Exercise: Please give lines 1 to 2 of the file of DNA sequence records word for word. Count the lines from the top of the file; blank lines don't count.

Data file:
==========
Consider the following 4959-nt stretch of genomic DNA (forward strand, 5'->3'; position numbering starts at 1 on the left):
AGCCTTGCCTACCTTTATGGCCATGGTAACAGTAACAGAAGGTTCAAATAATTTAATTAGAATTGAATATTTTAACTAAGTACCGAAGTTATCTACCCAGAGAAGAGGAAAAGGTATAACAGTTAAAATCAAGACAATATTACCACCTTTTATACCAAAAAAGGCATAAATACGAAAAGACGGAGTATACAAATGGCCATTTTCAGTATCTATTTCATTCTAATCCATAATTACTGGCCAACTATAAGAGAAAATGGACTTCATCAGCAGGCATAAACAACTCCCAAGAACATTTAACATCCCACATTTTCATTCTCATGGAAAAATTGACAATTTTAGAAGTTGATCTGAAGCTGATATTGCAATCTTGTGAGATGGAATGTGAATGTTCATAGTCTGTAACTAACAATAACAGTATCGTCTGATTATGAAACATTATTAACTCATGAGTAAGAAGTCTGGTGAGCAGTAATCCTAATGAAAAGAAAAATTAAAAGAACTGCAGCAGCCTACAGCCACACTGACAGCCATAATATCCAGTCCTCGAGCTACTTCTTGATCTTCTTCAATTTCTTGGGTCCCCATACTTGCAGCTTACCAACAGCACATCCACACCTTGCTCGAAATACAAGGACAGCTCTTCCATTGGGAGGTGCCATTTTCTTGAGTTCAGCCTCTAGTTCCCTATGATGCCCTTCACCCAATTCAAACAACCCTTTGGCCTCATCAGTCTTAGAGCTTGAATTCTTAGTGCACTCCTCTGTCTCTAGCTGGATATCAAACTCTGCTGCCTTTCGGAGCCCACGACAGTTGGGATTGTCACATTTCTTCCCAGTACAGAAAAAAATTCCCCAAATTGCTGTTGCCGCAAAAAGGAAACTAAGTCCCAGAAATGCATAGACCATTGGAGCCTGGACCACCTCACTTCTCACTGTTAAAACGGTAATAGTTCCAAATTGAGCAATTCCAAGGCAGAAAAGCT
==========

Consider the following 4959-nt stretch of genomic DNA (forward strand, 5'->3'; position numbering starts at 1 on the left):
AGCCTTGCCTACCTTTATGGCCATGGTAACAGTAACAGAAGGTTCAAATAATTTAATTAGAATTGAATATTTTAACTAAGTACCGAAGTTATCTACCCAGAGAAGAGGAAAAGGTATAACAGTTAAAATCAAGACAATATTACCACCTTTTATACCAAAAAAGGCATAAATACGAAAAGACGGAGTATACAAATGGCCATTTTCAGTATCTATTTCATTCTAATCCATAATTACTGGCCAACTATAAGAGAAAATGGACTTCATCAGCAGGCATAAACAACTCCCAAGAACATTTAACATCCCACATTTTCATTCTCATGGAAAAATTGACAATTTTAGAAGTTGATCTGAAGCTGATATTGCAATCTTGTGAGATGGAATGTGAATGTTCATAGTCTGTAACTAACAATAACAGTATCGTCTGATTATGAAACATTATTAACTCATGAGTAAGAAGTCTGGTGAGCAGTAATCCTAATGAAAAGAAAAATTAAAAGAACTGCAGCAGCCTACAGCCACACTGACAGCCATAATATCCAGTCCTCGAGCTACTTCTTGATCTTCTTCAATTTCTTGGGTCCCCATACTTGCAGCTTACCAACAGCACATCCACACCTTGCTCGAAATACAAGGACAGCTCTTCCATTGGGAGGTGCCATTTTCTTGAGTTCAGCCTCTAGTTCCCTATGATGCCCTTCACCCAATTCAAACAACCCTTTGGCCTCATCAGTCTTAGAGCTTGAATTCTTAGTGCACTCCTCTGTCTCTAGCTGGATATCAAACTCTGCTGCCTTTCGGAGCCCACGACAGTTGGGATTGTCACATTTCTTCCCAGTACAGAAAAAAATTCCCCAAATTGCTGTTGCCGCAAAAAGGAAACTAAGTCCCAGAAATGCATAGACCATTGGAGCCTGGACCACCTCACTTCTCACTGTTAAAACGGTAATAGTTCCAAATTGAGCAATTCCAAGGCAGAAAAGCT